“Apps Talk” with New Relic

This post was adapted from an article written for Voxxed, a knowledge-sharing platform launched today by Devoxx in collaboration with Parleys.

The United States is known for its appetite for television and Internet. In such a high-stimulation environment, you’d think lowly radio would not have a voice, but there are a few radio programs that are woven deeply into the U.S. culture. Until two years ago, Car Talk was one of them.

Click and ClackCar Talk had an unlikely premise. Drivers from around the country called in to describe problems with their vehicles to the Magliozzi Brothers, two lively auto mechanics from Cambridge, Mass. The brothers made comical yet perceptive over-the-air diagnoses that demonstrated their encyclopedic knowledge of vehicle makes, models, and years. The critical thinking that earned them both degrees from the Massachusetts Institute of Technology (MIT) was on display as they sorted through the callers’ clues and ultimately approached the root problem. They were usually right, and always insightful.

The New Relic Java Agent team doesn’t employ any auto mechanics, nor do we have our own radio show. But we strive to have a similarly deep understanding of software applications, and the underlying technology that drives them, as the Magliozzi brothers had about cars. After all, we’re in the business of making your apps speak to you.

Your toolset, your vehicle

As an application and service developer, you rely on a vehicle to take you to your destination. Depending on what your team is building, your choice of vehicles may be affected by your need for speed, reliability, agility, or safety.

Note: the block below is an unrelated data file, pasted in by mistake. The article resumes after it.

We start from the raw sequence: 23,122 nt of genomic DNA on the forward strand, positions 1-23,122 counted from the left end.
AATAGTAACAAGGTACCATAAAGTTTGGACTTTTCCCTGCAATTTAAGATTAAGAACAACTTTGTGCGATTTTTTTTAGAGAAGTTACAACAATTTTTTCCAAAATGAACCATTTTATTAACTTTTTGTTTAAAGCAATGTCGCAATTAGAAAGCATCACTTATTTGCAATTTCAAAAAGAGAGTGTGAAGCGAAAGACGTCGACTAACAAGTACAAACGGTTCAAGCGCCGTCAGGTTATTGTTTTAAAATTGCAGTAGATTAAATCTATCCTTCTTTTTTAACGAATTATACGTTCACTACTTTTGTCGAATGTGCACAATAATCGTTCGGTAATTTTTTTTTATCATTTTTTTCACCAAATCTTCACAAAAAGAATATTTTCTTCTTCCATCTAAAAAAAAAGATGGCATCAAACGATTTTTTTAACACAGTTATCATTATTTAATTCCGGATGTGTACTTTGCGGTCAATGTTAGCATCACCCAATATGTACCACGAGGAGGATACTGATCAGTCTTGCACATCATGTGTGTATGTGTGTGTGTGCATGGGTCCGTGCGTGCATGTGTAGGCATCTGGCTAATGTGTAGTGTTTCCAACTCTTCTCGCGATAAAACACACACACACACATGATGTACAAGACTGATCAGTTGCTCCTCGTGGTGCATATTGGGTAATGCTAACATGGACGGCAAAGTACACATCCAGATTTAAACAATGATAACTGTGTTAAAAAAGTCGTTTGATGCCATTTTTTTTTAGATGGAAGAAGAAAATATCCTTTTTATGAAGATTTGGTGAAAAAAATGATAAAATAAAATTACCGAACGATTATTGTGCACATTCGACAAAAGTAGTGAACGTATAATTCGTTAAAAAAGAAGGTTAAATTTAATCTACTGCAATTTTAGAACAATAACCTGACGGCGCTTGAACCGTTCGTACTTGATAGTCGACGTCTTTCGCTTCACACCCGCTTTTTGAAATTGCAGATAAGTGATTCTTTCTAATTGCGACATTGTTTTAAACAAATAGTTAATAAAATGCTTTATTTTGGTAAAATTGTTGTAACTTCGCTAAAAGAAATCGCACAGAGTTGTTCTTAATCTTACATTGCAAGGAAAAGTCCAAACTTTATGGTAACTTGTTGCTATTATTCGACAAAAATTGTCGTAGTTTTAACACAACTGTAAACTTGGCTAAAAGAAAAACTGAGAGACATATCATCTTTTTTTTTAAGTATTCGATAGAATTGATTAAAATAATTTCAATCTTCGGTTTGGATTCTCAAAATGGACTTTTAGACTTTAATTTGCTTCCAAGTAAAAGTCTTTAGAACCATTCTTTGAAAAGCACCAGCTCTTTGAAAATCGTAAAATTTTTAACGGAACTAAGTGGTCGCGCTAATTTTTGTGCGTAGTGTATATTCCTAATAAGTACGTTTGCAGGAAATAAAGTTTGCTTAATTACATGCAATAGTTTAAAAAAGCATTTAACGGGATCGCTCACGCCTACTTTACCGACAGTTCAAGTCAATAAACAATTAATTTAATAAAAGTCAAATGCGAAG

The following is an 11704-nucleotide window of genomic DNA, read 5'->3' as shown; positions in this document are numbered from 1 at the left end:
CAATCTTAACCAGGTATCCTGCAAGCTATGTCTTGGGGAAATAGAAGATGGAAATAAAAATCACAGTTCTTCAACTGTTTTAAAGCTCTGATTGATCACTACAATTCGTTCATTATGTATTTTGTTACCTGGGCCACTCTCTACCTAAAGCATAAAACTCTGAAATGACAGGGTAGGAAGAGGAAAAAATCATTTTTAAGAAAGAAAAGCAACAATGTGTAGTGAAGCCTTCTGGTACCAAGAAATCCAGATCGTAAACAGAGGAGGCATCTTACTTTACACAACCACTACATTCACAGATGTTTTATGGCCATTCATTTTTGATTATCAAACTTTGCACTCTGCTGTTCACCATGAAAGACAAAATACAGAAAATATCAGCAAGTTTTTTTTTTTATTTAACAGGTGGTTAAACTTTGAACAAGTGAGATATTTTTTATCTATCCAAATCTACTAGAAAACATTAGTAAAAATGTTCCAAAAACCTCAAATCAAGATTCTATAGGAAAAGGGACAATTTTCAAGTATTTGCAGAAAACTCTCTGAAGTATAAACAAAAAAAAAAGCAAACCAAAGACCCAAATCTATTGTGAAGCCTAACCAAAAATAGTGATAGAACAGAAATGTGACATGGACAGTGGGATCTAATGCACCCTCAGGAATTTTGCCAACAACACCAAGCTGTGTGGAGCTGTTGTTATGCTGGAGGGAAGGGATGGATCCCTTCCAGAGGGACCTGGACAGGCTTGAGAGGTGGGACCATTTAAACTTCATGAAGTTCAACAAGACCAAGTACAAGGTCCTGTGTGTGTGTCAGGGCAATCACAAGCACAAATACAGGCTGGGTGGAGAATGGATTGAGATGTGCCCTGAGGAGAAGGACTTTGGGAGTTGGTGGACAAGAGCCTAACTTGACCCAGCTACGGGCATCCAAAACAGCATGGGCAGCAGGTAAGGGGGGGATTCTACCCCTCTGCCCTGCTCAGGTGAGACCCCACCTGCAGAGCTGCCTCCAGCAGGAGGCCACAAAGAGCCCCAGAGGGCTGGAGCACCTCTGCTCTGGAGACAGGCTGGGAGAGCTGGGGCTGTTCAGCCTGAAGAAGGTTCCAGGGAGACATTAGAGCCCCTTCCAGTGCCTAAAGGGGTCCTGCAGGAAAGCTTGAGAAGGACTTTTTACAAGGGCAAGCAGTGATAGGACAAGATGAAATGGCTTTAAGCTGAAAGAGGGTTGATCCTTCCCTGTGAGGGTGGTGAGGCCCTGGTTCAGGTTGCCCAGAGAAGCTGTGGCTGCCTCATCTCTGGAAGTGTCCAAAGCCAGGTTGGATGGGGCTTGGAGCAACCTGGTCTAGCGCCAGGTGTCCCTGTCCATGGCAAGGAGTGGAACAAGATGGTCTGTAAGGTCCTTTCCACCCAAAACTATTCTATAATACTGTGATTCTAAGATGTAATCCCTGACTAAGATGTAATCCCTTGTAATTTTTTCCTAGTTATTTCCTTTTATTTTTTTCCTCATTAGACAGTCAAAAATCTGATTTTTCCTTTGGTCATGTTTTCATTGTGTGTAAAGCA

With development, your vehicle is a set of tools, frameworks, and libraries that help you concentrate on what your business needs. If you’re building RESTful services, you might find that JAX-RS backed by MySQL is simple and scales well. Groovy and Grails, on the other hand, could provide a great balance between performance and productivity. Or perhaps you decide that the functional capabilities of Scala and the Play Framework work well for your data pipeline.

As a good driver, you get to know your vehicle well enough to pilot it. You learn its handling characteristics, its top speed, safety features, and blind spots. Sometimes, you open up the hood (bonnet) to check the fluid levels, but you generally don’t have to worry about how the engine or drivetrain actually works. Your primary focus is to get to your destination.

Under the Hood

The engineers at New Relic are a bit like the Magliozzi brothers. We love to understand what people drive, how they drive, and what issues someone may encounter with their vehicle. In the case of the Java Agent team, we need to understand and support all the main application servers, frameworks, and libraries that developers use on a daily basis. To do that, we need to know how developers approach problems when they are programming in Java, Scala, Groovy, or other languages on the JVM. We also get to drive all the best tools for software development.